Computer Science and Engineering is a fast evolving discipline and this is an exciting time to become a Computer Scientist! We are living in the midst of an extraordinary transformation of the way we live, powered by computers. This transformation has impacted every aspect of society – from communication, manufacturing, transportation, medical care, governance, education, entertainment, and social interactions. Our curriculum prepares the student by providing a rigorous foundation in the discipline, exposure to emerging areas that are gaining wide application and relevance such as AI, Data Analytics and Information Security through elective offerings, mastery of the concepts through projects and assignments, experience in real-world applications and practices through industry internships, and exposure to ongoing research problems and the methodology of research and innovation through the Undergraduate Research Opportunities Program (UROP).
The Computer Science and Engineering curriculum is geared towards providing the student with a strong foundation in the discipline and the tools and competence to address new and challenging problems that they have not seen before. In order to earn a B. Tech. degree in Computer Science and Engineering, a student should earn a minimum of 155 credits in the course of their study. The credit requirements for their program of study is comprised of 4 parts:
- General Education Requirements – Humanities and Social Science (HS)
- Science and Engineering Requirements – Basic Sciences (BS) and Engineering Science (ES)
- Disciplinary Requirements comprising of:
- Computer Science and Engineering Core course (CSE)
- Computer Science and Engineering Electives (CSE-E)
- Research, Design, and Industry Practice component -- Undergraduate Research Opportunities Program (UROP), Summer Internships, Specialized courses through the Study Abroad program, Senior Thesis Project, and Industry CO-OP through the semester.
- Open Electives (OE)
One credit corresponds to one hour of lecture, 2 hours of recitation or 2 hours of lab work. Typically, one credit translates to 3 hours of work per week for a student as a combination of in-class and out-of-class engagement with the course work. In-class work corresponds to time spent in lecture, recitation, and discussion sessions. Out-of-class student work includes homework assignments, project work, independent or group study, or other work relating to the course.
General Education Requirements (GER)
The General Education Requirements consist of courses in Humanities and Social Sciences that are aimed at developing communication skills, both oral and written; understanding human cultures, past and present; awareness of concepts, ideas, and systems of thought that underlie human activities; understanding of the social, political, and economic framework of societies; understanding the impact of science and technology on society. Courses pertaining to communication skills, law and ethics, and the relationship between science, technology and society are required of every student.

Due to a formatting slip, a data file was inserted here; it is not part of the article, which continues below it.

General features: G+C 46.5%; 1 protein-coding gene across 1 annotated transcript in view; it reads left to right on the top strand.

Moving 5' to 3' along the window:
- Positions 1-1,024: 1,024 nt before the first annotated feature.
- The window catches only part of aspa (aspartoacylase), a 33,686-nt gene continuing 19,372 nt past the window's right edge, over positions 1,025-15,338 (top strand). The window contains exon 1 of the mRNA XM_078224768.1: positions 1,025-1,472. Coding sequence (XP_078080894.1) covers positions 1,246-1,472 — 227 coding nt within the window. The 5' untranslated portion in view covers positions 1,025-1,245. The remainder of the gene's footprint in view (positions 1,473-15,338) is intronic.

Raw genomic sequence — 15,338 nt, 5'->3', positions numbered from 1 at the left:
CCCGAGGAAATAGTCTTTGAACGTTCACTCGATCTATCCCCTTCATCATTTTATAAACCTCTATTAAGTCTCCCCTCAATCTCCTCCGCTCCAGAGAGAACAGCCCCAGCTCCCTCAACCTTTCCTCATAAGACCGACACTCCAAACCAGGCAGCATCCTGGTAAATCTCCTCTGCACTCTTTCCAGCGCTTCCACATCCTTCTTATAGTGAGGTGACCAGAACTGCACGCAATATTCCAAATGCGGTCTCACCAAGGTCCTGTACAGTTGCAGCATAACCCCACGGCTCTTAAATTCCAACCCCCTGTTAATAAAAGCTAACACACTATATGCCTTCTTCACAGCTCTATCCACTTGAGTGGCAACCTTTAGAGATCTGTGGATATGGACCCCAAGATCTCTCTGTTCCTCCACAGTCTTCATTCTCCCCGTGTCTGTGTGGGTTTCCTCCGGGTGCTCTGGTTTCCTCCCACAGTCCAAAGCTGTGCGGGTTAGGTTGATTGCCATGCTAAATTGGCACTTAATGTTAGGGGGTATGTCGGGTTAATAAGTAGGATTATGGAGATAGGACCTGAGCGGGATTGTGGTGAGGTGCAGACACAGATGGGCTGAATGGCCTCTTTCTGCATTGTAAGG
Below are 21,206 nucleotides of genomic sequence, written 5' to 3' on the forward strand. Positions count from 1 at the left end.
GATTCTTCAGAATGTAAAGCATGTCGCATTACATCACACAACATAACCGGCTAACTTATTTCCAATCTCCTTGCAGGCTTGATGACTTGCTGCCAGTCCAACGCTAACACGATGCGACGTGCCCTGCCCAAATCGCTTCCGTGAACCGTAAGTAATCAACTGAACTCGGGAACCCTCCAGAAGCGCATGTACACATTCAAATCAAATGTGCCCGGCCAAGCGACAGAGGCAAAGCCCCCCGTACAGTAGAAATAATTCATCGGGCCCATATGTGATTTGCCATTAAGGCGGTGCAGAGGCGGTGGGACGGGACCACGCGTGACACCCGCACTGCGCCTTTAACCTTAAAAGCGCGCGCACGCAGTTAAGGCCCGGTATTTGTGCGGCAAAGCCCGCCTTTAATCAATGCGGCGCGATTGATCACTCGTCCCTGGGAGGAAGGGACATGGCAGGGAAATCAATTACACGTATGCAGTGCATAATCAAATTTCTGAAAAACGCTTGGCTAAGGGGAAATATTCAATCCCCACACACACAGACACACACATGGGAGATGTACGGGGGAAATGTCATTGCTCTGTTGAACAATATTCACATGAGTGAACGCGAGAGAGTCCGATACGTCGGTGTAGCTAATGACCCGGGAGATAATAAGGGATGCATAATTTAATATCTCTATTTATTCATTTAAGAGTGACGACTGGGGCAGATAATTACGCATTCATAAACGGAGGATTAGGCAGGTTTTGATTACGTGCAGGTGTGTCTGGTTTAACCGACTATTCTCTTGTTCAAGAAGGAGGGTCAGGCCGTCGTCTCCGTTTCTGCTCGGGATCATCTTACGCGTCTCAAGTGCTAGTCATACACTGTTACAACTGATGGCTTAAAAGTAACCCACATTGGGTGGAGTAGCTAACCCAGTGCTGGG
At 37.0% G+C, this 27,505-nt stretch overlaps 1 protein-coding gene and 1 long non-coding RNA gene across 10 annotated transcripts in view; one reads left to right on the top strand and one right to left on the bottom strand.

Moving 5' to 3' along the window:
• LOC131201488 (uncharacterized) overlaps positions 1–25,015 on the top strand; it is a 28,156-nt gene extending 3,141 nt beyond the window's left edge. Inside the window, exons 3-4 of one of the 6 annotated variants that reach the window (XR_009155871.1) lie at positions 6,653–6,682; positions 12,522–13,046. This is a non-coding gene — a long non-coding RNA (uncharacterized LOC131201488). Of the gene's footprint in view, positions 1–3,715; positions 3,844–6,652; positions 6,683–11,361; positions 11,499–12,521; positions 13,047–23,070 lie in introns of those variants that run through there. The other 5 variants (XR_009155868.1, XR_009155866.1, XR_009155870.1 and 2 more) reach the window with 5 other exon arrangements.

Science and Engineering Requirements (SER)
The Basic Sciences courses aim to provide the outgoing graduates with a strong foundation in the sciences. Required courses include courses is Mathematics, Physics, Chemistry, Biology, and Environmental Science. The Engineering Sciences requirements support multiple objectives: first, the courses provide a foundation in the basic tools and methodologies common to all engineering disciplines; second, all students are exposed to basics of each discipline allowing for cross-disciplinary competencies; last, there is a multi-disciplinary project component where students from different engineering disciplines come together on a design project, allowing for practice in collaborative team work.
Computer Science and Engineering Requirements
The disciplinary core courses are aimed at providing the student with a solid foundation in their chosen field of study. The disciplinary electives, on the other hand, provide the student with an option to gain exposure to different specializations within the discipline, or an opportunity to study one of the subfields in some depth.
The open subject elective courses provide the student wide latitude to pursue their interests, be it in humanities, arts, their chosen field of study, a related discipline, or use it towards developing a concentration in another field as a Minor.
Advanced Undergraduate Subjects, and courses from within and outside engineering disciplines for “minor” fields of study in addition to their major are being evolved in partnerships with international experts. The students can elect to consider these additional options upon joining the university.